Comcast pays to play
At the end of the day, Comcast needed the Olympics more than ESPN or Fox. That’s probably why its winning bid was nearly $1 billion more than the next highest bid. Did Comcast overpay? We don’t know. You pay what you have to in order to get the rights you need. If Comcast had failed to secure the rights, one could honestly question the long-term ability of this new media giant to be a major factor in sports.
Dick Ebersol may not have been in Lausanne, Switzerland, physically. But he was there in spirit. His people, including an emotional Bob Costas, helped convince the International Olympic Committee that NBC was the right network to support the Olympic movement. Suggestions that Ebersol left Comcast over a disagreement about the Olympic bid look to be wrong. Brian Roberts & Co. ponied up and we can now begin to see the development of the post-Ebersol, Mark Lazarus-led Comcast sports group, one that can build around programming tonnage every two years.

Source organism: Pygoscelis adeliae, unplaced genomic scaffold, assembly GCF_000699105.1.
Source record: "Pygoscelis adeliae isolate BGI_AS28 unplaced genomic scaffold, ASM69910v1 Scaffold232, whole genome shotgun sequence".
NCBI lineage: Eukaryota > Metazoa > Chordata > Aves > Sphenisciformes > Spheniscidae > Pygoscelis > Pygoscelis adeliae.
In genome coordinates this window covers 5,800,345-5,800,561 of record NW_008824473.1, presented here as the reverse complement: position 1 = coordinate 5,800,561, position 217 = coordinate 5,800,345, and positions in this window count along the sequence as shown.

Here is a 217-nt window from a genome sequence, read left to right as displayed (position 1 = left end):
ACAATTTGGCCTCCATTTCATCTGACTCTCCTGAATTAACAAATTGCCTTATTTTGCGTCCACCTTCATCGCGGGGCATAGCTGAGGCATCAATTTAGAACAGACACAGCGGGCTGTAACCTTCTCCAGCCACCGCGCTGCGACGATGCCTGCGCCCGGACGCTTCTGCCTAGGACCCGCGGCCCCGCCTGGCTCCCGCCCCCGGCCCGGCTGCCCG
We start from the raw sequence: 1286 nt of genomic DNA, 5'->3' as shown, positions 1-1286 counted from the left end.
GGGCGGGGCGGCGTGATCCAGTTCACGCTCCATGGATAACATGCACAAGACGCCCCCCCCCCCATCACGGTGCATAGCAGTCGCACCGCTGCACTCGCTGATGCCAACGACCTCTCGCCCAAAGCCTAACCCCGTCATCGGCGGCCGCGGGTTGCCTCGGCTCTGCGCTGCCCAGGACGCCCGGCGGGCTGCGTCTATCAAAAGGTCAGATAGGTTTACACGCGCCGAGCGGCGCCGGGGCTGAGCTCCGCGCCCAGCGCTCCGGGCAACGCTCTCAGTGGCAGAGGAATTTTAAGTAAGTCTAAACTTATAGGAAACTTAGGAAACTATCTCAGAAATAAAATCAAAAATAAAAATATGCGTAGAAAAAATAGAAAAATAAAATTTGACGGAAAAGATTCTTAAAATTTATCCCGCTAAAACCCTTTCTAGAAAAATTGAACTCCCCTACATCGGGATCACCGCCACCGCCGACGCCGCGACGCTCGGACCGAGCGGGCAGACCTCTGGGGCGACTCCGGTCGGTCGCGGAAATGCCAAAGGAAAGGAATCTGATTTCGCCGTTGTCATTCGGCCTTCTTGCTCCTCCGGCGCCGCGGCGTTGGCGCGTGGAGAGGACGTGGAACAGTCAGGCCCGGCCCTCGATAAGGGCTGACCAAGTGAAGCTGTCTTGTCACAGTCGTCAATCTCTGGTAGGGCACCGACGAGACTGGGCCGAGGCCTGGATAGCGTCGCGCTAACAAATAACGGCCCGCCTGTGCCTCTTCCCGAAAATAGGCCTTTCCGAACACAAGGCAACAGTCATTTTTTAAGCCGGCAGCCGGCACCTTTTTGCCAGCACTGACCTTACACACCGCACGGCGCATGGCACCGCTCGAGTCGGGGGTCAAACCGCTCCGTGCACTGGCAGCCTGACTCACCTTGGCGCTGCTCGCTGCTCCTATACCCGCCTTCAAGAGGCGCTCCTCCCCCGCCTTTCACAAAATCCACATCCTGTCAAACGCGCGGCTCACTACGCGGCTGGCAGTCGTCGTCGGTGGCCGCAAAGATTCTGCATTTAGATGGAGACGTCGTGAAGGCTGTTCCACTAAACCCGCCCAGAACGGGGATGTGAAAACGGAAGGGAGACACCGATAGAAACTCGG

Perhaps most significantly, look for this deal to allow Comcast to drive distribution of Versus (or whatever the network will be called in 2014), which has been stuck in 73 million homes, allowing it to become a much more viable and attractive sports offering. Look for Comcast also to use the Olympics to drive carriage for Golf Channel and other networks and platforms.
Deals like this are good for the sports media business. There is vibrant competition, and no one knows how long this robust sellers market will continue. But if you’re a buyer, the old motto rings true: You pay what you have to in order to get what you need.